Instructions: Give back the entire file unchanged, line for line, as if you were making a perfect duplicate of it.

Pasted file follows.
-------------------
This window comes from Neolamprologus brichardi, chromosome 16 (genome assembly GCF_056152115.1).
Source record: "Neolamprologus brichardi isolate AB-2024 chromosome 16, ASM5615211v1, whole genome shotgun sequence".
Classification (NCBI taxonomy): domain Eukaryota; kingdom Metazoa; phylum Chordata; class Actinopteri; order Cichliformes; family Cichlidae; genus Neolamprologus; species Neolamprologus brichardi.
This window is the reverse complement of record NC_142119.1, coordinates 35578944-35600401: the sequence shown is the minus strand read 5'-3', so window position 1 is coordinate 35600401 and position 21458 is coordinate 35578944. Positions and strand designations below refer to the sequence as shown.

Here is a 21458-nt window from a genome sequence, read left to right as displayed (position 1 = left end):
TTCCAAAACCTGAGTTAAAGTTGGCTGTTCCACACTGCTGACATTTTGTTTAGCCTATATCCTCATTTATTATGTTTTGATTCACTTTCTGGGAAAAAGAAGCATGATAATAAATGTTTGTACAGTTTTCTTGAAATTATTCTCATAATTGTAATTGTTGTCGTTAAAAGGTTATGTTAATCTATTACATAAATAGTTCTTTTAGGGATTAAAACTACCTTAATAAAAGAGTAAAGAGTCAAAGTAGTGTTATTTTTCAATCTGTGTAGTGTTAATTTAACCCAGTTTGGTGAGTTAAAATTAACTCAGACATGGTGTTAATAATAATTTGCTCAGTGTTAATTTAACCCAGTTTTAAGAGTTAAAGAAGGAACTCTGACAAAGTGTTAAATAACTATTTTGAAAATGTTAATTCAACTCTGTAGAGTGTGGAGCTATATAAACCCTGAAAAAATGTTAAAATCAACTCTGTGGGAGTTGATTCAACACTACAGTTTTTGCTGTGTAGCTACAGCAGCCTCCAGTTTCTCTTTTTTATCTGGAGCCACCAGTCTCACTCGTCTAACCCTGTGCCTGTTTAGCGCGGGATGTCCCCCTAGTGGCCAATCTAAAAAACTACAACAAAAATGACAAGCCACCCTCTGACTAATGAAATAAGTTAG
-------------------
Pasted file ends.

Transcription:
This window comes from Neolamprologus brichardi, chromosome 16 (genome assembly GCF_056152115.1).
Source record: "Neolamprologus brichardi isolate AB-2024 chromosome 16, ASM5615211v1, whole genome shotgun sequence".
Classification (NCBI taxonomy): domain Eukaryota; kingdom Metazoa; phylum Chordata; class Actinopteri; order Cichliformes; family Cichlidae; genus Neolamprologus; species Neolamprologus brichardi.
This window is the reverse complement of record NC_142119.1, coordinates 35578944-35600401: the sequence shown is the minus strand read 5'-3', so window position 1 is coordinate 35600401 and position 21458 is coordinate 35578944. Positions and strand designations below refer to the sequence as shown.

Here is a 21458-nt window from a genome sequence, read left to right as displayed (position 1 = left end):
TTCCAAAACCTGAGTTAAAGTTGGCTGTTCCACACTGCTGACATTTTGTTTAGCCTATATCCTCATTTATTATGTTTTGATTCACTTTCTGGGAAAAAGAAGCATGATAATAAATGTTTGTACAGTTTTCTTGAAATTATTCTCATAATTGTAATTGTTGTCGTTAAAAGGTTATGTTAATCTATTACATAAATAGTTCTTTTAGGGATTAAAACTACCTTAATAAAAGAGTAAAGAGTCAAAGTAGTGTTATTTTTCAATCTGTGTAGTGTTAATTTAACCCAGTTTGGTGAGTTAAAATTAACTCAGACATGGTGTTAATAATAATTTGCTCAGTGTTAATTTAACCCAGTTTTAAGAGTTAAAGAAGGAACTCTGACAAAGTGTTAAATAACTATTTTGAAAATGTTAATTCAACTCTGTAGAGTGTGGAGCTATATAAACCCTGAAAAAATGTTAAAATCAACTCTGTGGGAGTTGATTCAACACTACAGTTTTTGCTGTGTAGCTACAGCAGCCTCCAGTTTCTCTTTTTTATCTGGAGCCACCAGTCTCACTCGTCTAACCCTGTGCCTGTTTAGCGCGGGATGTCCCCCTAGTGGCCAATCTAAAAAACTACAACAAAAATGACAAGCCACCCTCTGACTAATGAAATAAGTTAG